May is National Mental Health Awareness Month
I have worked in the Mental Health and Addictions field for close to 20 years. During that time I have had the opportunity to write several articles on reducing the stigma of mental health, as well as articles supporting others to seek out help and guidance. Those who struggle with issues such as stress, anxiety, and depression, are not alone. The month of May is very important to me as it marks a time where our Nation strives to increase awareness and decrease the stigma associated with mental illness. For more than 60 years, organizations and agencies have provided individuals and communities with the opportunity to learn about mental health issues and raise awareness to the hidden illnesses that affect millions of people.
According to the National Institute of Mental Health (NIMH), it is estimated in 2010 that close to 45.9 million adults aged 18 or older in the United States had a mental illness in the past year. This represents 20 percent of all adults in this country (SAMHSA, NSDUH 2012). The mission of national agencies is to transform the understanding and treatment of mental illnesses through research, paving the way for prevention, recovery, and cure. These national agencies set a good precedent for communities on a more local level, to communicate and build on the research and data they have gathered. What is mental illness you may ask.
According to the national Institute on Mental Illness (NAMI), a mental illness is a medical condition that disrupts a person’s thinking, feeling, mood, ability to relate to others and daily functioning. Just as diabetes is a disorder of the pancreas, mental illnesses are medical conditions that often result in a diminished capacity for coping with the ordinary demands of life.
Serious mental illnesses include major depression, schizophrenia, bipolar disorder, obsessive compulsive disorder (OCD), panic disorder, posttraumatic stress disorder (PTSD) and borderline personality disorder. The good news about mental illness is that recovery is possible.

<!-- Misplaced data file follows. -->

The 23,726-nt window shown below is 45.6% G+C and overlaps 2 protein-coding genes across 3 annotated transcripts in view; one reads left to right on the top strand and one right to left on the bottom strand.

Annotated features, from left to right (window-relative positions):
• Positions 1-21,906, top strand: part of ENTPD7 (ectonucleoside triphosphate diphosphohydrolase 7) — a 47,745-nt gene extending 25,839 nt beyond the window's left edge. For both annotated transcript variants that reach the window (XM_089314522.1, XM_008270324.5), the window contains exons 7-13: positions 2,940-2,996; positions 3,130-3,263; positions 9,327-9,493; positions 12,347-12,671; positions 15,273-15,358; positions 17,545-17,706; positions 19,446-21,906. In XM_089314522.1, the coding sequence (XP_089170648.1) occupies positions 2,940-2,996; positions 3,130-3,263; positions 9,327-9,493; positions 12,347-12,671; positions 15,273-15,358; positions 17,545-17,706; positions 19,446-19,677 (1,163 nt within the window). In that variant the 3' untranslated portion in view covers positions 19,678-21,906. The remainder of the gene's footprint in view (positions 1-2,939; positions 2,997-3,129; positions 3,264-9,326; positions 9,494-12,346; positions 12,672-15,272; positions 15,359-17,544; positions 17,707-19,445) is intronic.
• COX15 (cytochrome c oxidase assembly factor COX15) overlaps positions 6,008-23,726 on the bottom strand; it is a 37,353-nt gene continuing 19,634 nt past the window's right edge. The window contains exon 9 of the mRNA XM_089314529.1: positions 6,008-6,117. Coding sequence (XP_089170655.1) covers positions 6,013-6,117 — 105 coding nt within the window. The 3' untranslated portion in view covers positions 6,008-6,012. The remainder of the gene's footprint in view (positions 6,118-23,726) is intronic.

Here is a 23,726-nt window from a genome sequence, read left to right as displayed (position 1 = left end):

Mental illnesses can affect persons of any age, race, religion or income. Mental illnesses are not the result of personal weakness, lack of character or poor upbringing. Mental illnesses are treatable. Most people diagnosed with a serious mental illness can experience relief from their symptoms by actively participating in an individual treatment plan. (www.nami.org)
In 1949, Mental Health America launched Mental Health Week which eventually became May is Mental Health Month. Each May, Americans recognize it with events and activities in communities across the country. The theme for Mental Health Month this year is “Get Connected” to emphasize the important role of social relationships in protecting and improving mental health and building resiliency.
There are now designated times in May for groups to raise awareness and advocate for improvements in research, prevention and treatment on specific mental health issues. The first week in May, for example, has been designated as Children’s Mental Health Week. But the specific times are not as important as educating about all mental illnesses any time of the year.
There are many websites that offer free downloadable materials or pamphlets on mental illness. Isn’t it time we all understand the illness of the brain as much as we understand and respect other physical ailments? It’s truly time to see people in a holistic approach and not segregate certain illnesses. The brain is a physical organ yet is often treated in a stigmatized way by those who do not understand its functioning.
In May, and every other month for that matter, let’s learn about the brain and reach out to those who suffer from issues related to cognitive functioning. Prevention, awareness, support, and understanding are really the only ways to gain acceptance and to learn what our friends and neighbors are struggling with. I envision a time where people disclose having depression just as they would telling a friend they broke a bone, or have Diabetes. Why should people continue to hide?
Michelle Williams, LCSW, is the executive director of Family Services of Warren County. Warren Gives returns on May 14 and Family Services hopes you will consider making a contribution towards its charitable work.